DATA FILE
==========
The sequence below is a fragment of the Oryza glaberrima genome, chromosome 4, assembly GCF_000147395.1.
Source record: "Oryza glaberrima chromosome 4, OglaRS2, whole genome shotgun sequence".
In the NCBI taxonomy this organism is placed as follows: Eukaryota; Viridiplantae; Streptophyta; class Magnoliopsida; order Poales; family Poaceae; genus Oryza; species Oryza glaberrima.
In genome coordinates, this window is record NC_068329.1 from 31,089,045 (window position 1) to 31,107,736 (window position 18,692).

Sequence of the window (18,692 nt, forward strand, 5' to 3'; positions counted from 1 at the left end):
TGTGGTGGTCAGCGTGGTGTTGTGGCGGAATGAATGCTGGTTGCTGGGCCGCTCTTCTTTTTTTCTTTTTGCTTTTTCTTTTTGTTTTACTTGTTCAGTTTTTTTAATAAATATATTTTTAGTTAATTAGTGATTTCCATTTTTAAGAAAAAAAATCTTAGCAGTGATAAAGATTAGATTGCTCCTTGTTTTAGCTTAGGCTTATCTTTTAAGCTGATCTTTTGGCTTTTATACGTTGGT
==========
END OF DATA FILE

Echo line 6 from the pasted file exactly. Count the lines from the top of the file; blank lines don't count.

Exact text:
TGTGGTGGTCAGCGTGGTGTTGTGGCGGAATGAATGCTGGTTGCTGGGCCGCTCTTCTTTTTTTCTTTTTGCTTTTTCTTTTTGTTTTACTTGTTCAGTTTTTTTAATAAATATATTTTTAGTTAATTAGTGATTTCCATTTTTAAGAAAAAAAATCTTAGCAGTGATAAAGATTAGATTGCTCCTTGTTTTAGCTTAGGCTTATCTTTTAAGCTGATCTTTTGGCTTTTATACGTTGGT